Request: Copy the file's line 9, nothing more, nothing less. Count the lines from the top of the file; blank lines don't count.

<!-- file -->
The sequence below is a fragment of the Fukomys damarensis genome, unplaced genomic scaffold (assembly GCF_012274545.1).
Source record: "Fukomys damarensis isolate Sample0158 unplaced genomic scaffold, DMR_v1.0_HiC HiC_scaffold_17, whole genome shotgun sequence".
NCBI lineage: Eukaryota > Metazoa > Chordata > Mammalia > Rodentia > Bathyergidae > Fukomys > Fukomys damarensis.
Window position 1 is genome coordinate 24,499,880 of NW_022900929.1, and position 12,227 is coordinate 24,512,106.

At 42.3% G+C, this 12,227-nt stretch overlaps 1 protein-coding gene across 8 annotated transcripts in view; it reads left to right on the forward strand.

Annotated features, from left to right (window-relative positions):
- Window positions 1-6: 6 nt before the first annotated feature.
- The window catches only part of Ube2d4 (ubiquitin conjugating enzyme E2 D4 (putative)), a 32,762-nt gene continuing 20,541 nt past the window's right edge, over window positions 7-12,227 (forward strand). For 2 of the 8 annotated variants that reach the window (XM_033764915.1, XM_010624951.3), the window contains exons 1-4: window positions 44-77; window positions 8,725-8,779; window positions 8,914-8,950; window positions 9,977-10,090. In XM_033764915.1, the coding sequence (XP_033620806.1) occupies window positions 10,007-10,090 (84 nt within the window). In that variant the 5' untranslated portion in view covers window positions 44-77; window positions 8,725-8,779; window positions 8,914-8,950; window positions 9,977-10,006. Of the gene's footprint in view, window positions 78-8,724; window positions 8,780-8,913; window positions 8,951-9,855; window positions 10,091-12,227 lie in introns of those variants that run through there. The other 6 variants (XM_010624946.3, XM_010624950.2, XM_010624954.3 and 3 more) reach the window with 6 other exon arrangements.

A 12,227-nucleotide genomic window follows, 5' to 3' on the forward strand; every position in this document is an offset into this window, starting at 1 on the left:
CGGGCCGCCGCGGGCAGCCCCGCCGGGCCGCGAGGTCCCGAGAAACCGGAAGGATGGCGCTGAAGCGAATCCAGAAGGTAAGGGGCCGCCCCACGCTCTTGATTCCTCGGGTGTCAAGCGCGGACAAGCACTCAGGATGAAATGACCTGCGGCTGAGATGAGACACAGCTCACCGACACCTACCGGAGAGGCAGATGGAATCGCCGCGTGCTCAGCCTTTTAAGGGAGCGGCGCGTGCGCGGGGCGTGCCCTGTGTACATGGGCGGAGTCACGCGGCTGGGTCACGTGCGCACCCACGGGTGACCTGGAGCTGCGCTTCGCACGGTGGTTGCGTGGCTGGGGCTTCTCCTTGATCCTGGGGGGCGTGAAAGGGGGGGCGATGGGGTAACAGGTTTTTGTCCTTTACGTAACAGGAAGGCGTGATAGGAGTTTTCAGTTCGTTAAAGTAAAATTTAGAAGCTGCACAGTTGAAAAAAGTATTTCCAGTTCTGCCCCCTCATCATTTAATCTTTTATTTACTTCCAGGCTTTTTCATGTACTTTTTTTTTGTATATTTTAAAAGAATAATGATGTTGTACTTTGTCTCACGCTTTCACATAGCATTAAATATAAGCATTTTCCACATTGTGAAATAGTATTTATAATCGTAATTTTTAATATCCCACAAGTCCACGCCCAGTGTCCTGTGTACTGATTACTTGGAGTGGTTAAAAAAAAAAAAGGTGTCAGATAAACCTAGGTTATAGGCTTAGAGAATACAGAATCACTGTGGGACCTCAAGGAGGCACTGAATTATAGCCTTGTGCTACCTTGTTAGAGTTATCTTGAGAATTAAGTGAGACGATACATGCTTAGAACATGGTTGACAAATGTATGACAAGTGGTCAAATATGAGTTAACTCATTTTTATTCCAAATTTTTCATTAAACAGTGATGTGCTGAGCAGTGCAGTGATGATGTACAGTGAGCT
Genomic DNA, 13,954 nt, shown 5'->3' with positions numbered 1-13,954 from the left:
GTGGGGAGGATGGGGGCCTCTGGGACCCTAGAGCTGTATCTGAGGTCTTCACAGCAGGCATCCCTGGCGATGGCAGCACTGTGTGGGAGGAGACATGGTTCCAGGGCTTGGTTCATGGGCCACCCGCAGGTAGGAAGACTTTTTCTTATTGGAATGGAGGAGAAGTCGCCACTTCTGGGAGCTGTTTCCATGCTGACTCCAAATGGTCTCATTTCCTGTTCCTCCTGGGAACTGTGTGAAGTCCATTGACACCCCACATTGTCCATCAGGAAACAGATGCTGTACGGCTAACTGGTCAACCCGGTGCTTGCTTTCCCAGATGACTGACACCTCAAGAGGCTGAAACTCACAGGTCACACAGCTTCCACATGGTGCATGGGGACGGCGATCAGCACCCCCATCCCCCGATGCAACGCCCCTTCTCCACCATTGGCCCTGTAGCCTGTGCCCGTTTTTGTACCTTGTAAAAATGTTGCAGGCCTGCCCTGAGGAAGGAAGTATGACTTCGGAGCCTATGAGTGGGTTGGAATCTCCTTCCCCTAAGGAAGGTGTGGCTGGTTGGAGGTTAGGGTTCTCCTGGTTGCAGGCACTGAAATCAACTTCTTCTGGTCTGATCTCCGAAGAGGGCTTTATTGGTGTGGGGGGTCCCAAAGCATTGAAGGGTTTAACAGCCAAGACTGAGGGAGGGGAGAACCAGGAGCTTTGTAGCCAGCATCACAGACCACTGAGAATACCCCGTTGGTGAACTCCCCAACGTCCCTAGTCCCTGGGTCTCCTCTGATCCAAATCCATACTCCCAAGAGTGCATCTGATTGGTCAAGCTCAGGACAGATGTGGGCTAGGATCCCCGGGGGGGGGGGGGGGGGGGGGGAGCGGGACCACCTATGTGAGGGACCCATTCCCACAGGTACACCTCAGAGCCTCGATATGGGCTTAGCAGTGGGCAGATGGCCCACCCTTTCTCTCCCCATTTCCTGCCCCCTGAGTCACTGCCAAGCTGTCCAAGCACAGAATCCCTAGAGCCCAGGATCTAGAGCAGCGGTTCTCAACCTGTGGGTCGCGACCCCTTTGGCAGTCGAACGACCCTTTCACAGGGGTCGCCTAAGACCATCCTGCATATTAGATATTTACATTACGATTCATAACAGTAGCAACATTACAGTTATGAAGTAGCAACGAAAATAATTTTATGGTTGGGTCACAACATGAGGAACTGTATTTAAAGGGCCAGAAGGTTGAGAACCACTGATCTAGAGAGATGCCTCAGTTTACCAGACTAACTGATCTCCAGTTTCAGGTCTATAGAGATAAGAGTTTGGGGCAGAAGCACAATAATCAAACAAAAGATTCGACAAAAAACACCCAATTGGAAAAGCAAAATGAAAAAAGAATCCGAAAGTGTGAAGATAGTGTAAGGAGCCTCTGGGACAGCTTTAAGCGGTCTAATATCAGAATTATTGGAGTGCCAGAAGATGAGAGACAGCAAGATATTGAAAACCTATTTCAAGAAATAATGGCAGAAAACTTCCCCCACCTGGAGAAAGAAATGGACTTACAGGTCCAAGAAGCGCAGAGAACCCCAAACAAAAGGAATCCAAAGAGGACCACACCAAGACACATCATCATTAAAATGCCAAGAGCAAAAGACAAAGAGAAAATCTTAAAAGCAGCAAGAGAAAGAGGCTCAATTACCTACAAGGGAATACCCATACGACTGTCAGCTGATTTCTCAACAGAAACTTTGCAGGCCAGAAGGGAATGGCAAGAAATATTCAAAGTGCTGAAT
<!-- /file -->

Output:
A 12,227-nucleotide genomic window follows, 5' to 3' on the forward strand; every position in this document is an offset into this window, starting at 1 on the left: